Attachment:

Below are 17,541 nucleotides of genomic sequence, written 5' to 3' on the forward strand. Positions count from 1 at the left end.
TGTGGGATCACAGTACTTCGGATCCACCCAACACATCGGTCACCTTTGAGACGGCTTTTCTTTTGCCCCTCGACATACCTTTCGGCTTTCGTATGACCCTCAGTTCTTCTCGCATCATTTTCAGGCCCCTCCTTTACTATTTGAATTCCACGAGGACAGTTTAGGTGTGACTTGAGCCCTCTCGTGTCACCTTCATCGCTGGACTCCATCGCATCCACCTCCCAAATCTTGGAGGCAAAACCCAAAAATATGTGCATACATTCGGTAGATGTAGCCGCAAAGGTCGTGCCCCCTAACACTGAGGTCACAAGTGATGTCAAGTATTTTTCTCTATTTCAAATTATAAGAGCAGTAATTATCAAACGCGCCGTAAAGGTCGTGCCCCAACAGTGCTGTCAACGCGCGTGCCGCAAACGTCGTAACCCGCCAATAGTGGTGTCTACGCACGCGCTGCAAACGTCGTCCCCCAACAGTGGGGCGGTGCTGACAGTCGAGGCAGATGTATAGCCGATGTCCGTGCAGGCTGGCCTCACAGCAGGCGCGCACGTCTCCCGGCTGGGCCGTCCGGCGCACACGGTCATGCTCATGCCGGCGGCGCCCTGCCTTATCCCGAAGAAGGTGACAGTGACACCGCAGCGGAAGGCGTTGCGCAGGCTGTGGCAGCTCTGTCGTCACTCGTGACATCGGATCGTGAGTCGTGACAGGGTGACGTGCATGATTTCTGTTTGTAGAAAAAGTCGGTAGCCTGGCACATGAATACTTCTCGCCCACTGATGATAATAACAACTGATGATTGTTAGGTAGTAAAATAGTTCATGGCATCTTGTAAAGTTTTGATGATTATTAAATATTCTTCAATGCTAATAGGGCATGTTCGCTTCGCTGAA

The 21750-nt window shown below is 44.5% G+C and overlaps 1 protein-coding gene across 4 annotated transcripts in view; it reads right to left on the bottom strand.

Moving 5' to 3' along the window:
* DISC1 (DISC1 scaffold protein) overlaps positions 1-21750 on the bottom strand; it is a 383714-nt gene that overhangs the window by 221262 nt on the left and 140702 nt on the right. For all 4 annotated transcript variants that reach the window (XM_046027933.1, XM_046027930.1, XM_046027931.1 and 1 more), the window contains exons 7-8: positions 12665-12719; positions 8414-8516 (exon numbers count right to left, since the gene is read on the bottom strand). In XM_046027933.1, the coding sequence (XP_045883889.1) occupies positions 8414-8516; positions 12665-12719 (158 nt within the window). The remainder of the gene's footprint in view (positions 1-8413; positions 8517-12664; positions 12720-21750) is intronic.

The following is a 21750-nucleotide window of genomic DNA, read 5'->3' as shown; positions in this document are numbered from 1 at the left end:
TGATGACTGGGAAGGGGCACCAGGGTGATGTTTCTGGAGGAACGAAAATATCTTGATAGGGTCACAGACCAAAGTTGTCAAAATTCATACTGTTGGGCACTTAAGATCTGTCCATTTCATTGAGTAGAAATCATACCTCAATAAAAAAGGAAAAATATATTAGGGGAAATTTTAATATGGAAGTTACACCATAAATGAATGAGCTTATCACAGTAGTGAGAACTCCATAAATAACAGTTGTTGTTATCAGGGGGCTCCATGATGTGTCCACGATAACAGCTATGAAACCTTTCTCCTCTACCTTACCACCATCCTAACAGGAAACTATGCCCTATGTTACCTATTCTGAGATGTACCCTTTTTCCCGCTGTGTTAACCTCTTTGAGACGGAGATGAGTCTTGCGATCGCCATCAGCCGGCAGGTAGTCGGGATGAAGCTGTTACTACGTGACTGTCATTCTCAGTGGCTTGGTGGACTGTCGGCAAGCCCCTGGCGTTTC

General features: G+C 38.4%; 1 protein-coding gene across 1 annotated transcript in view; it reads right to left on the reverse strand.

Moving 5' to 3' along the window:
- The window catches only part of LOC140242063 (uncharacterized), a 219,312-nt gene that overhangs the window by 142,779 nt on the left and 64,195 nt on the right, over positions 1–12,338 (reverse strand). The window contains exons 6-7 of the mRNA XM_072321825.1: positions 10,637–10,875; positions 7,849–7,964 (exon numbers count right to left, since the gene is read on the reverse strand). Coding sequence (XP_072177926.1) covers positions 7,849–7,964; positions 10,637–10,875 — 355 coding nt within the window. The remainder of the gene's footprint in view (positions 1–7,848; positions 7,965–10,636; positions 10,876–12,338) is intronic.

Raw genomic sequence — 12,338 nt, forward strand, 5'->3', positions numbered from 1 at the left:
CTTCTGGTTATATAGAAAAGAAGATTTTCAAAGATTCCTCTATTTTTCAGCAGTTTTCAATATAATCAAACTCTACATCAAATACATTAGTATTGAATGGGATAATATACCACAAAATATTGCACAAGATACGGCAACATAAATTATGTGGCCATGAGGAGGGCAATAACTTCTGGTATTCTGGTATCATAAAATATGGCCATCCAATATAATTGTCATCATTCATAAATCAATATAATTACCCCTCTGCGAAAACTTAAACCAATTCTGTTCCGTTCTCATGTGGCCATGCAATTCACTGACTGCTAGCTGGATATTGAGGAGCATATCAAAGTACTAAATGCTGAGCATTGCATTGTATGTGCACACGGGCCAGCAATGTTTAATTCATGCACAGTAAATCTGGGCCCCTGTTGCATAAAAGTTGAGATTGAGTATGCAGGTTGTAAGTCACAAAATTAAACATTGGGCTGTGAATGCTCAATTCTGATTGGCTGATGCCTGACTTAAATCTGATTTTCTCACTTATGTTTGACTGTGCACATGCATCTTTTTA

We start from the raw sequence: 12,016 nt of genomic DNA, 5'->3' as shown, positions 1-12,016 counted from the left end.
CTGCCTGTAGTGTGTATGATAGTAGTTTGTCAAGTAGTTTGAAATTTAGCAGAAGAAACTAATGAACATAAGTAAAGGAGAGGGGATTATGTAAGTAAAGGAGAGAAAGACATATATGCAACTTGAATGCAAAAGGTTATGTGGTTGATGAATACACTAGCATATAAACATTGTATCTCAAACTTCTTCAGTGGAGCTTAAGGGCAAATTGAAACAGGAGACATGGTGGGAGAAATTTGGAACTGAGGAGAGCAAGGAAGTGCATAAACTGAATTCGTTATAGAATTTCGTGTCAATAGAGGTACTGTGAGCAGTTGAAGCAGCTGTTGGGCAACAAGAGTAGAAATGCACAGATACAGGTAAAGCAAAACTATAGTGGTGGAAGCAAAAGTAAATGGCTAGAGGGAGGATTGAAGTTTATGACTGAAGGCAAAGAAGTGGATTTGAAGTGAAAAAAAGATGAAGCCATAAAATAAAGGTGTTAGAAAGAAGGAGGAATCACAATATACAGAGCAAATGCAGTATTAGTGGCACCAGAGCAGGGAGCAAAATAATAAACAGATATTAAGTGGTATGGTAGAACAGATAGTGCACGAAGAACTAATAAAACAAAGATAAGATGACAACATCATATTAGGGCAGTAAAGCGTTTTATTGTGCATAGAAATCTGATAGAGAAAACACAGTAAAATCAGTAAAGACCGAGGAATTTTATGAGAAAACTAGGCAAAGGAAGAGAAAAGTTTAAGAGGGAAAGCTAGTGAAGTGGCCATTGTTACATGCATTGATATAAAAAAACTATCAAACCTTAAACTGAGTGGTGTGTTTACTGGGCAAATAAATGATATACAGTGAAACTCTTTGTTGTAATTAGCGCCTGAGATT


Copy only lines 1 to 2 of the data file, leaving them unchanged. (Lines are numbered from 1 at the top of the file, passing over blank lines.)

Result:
Below are 17,541 nucleotides of genomic sequence, written 5' to 3' on the forward strand. Positions count from 1 at the left end.
TGTGGGATCACAGTACTTCGGATCCACCCAACACATCGGTCACCTTTGAGACGGCTTTTCTTTTGCCCCTCGACATACCTTTCGGCTTTCGTATGACCCTCAGTTCTTCTCGCATCATTTTCAGGCCCCTCCTTTACTATTTGAATTCCACGAGGACAGTTTAGGTGTGACTTGAGCCCTCTCGTGTCACCTTCATCGCTGGACTCCATCGCATCCACCTCCCAAATCTTGGAGGCAAAACCCAAAAATATGTGCATACATTCGGTAGATGTAGCCGCAAAGGTCGTGCCCCCTAACACTGAGGTCACAAGTGATGTCAAGTATTTTTCTCTATTTCAAATTATAAGAGCAGTAATTATCAAACGCGCCGTAAAGGTCGTGCCCCAACAGTGCTGTCAACGCGCGTGCCGCAAACGTCGTAACCCGCCAATAGTGGTGTCTACGCACGCGCTGCAAACGTCGTCCCCCAACAGTGGGGCGGTGCTGACAGTCGAGGCAGATGTATAGCCGATGTCCGTGCAGGCTGGCCTCACAGCAGGCGCGCACGTCTCCCGGCTGGGCCGTCCGGCGCACACGGTCATGCTCATGCCGGCGGCGCCCTGCCTTATCCCGAAGAAGGTGACAGTGACACCGCAGCGGAAGGCGTTGCGCAGGCTGTGGCAGCTCTGTCGTCACTCGTGACATCGGATCGTGAGTCGTGACAGGGTGACGTGCATGATTTCTGTTTGTAGAAAAAGTCGGTAGCCTGGCACATGAATACTTCTCGCCCACTGATGATAATAACAACTGATGATTGTTAGGTAGTAAAATAGTTCATGGCATCTTGTAAAGTTTTGATGATTATTAAATATTCTTCAATGCTAATAGGGCATGTTCGCTTCGCTGAA